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Plastic containers crowd landfills

As the nine billion-dollar bottled water industry continues to expand, so do the nation?s landfills.

According to Judy Stark?s Sept. 23 Fresno Bee article, Water blues, Americans dispose of an estimated 38 billion water bottles each year.

Instead of recycling the plastic into substances such as polyester fiber for carpet flooring, the bottles crowd landfills, increase pollution and demolish the ozone layer.

Two out of the 10 plastic water bottles purchased in the United States enter a recycling plant, according to the Container Recycling Institute (CRI). The remaining containers create 2 million tons of waste because the majority of the nation refuses to recycle.

Some students attempt to help solve the problem and ensure a healthy living environment by utilizing recycle containers.

?I started recycling because of my mom,? Lindsey Whipple, ?08, said. ?I?ve grown up doing it and I think it?s important. If everyone recycled we would have a cleaner and safer place to live.?

While these facts may alarm some, others seem unaffected by the environmental issue.

?It doesn?t really bother me,? Josh Palmer, ?08, said. ?If I see a recycling bin I?ll throw my bottle in there, but I won?t go out of my way to do so. It?s just not a priority for me.?

In order to downsize the nation?s landfills, conservationists encourage Americans to use a refillable bottle rather than a disposable one. Varsity volleyball player, Quinn Livingston, ’10, adheres to this approach.

?I carry a non-disposable bottle,? Livingston said. ?I get more water than the standard bottle size and I?m helping the environment. It only takes a minute to fill and it doesn?t cost me anything.?

Some students choose expendable bottles because of the convenience.

?I just have to grab it out of the fridge,? Vincent Cabias, ’09, said. ?I don?t like to have to wait to fill up a bottle. It just takes too much time for me.?

Although the allegation is debatable, certain groups believe some plastics exert chemicals supporting the usage of filtered water.

For those who continue to buy bottled water, recycling containers are obtainable from local plants and found on websites such as bottlesandcans.com.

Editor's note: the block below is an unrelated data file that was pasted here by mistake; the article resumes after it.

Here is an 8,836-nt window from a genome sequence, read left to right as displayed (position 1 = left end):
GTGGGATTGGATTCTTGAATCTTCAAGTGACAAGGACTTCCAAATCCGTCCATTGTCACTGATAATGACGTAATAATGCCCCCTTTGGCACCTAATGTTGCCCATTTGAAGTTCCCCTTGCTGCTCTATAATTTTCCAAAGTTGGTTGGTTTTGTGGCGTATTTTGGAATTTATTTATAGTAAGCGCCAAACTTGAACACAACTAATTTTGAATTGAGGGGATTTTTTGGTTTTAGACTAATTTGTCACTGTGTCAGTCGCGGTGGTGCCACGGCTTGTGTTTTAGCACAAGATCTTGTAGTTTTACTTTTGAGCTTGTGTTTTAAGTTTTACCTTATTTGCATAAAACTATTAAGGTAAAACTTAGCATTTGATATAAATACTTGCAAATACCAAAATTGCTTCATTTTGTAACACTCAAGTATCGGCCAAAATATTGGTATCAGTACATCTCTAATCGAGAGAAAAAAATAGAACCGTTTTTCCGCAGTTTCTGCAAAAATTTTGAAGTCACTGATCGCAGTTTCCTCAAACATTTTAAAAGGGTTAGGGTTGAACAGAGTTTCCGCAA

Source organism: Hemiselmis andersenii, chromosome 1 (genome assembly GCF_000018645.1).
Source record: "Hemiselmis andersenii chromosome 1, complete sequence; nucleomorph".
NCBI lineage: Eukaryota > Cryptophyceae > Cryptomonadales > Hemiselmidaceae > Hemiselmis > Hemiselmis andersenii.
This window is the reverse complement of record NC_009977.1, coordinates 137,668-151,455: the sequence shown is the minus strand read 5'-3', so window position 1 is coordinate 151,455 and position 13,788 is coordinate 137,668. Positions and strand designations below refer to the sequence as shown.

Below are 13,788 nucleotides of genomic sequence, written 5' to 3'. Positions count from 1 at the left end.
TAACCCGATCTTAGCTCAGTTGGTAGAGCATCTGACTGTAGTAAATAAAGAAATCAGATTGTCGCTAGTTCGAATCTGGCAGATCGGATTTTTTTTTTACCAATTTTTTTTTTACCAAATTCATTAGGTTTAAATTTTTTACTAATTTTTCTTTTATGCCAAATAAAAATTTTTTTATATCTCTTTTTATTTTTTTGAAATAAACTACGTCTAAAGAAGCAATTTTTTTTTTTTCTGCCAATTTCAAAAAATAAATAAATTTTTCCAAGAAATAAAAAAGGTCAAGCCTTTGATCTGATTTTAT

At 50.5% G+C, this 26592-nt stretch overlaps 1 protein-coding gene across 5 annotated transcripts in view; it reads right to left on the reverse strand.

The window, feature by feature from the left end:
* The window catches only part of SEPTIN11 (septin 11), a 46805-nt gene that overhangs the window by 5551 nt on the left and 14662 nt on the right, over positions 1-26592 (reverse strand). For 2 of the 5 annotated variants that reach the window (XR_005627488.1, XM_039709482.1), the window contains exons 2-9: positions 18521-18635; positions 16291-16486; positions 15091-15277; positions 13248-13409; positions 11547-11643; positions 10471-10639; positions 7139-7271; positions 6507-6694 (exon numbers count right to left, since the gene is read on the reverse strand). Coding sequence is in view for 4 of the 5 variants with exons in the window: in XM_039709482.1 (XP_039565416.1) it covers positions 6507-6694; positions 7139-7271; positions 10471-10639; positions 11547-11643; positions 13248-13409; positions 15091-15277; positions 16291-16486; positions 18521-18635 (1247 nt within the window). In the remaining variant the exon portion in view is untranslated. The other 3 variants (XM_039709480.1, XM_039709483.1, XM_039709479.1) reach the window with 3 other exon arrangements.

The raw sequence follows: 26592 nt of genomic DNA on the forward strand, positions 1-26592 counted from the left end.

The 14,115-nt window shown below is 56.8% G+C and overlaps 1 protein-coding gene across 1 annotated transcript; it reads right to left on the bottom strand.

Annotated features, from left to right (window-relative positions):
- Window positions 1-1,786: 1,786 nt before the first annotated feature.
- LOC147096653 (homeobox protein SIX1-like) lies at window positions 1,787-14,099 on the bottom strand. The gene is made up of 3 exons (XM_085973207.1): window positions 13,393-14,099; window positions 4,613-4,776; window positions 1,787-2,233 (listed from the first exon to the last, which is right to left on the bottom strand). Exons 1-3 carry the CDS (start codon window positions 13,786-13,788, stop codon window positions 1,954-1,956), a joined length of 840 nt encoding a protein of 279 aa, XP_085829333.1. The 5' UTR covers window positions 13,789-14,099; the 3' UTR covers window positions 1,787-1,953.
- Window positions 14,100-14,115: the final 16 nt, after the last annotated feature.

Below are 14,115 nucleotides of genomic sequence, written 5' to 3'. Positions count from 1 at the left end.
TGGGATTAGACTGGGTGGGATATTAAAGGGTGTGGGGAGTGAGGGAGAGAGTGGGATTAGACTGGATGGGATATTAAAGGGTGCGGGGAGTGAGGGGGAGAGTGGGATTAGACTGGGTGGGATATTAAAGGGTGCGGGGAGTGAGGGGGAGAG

In order to encourage recycling among families, the annual Earth Day celebration is held each Spring. The day aims to promote conservation and recycling.

This campus initiated the ?think blue? campaign in an effort to promote recycling on Oct. 1, 2005. Since then, approximately 30% of the trash produced has been recycled, saving the school a projected $7000, according to Julianne Erkenbrecher?s Nov. 10, 2005, article, Save it for recycling.

“It’s not just for us, but for everyone,” Gary Schultz, principal, said. “If we have any concern for our country, we will recycle. An overwhelming amount of trash exists. It’s the responsibility of citizens to care for our school, community, and country. If we don’t we’ll use up our resources and pollute our environment.”

There will be a waste drop-off event at three sites in Fresno/Clovis, Kerman and Parlier. Small businesses must attend the Fresno/Clovis site only and pay a required fee, on Nov. 9. For housholds, no fee is required, however, Fresno County Residents need to drop-off household hazardous waste on Nov. 10.

Medical waste, radioactive materials, explosives, gun powder, propane tanks, reactives, ammunition, abestos, tires, large appliances and non hazardous waste will not be accepted. Call Fresno County, at (559)262-4259, for disposal options for items not accepted.

Reservations are required to minimize waiting time, call 1-800-714-1195, Mon.-Fri. 8 A.M.-5 P.M, until Nov. 8.

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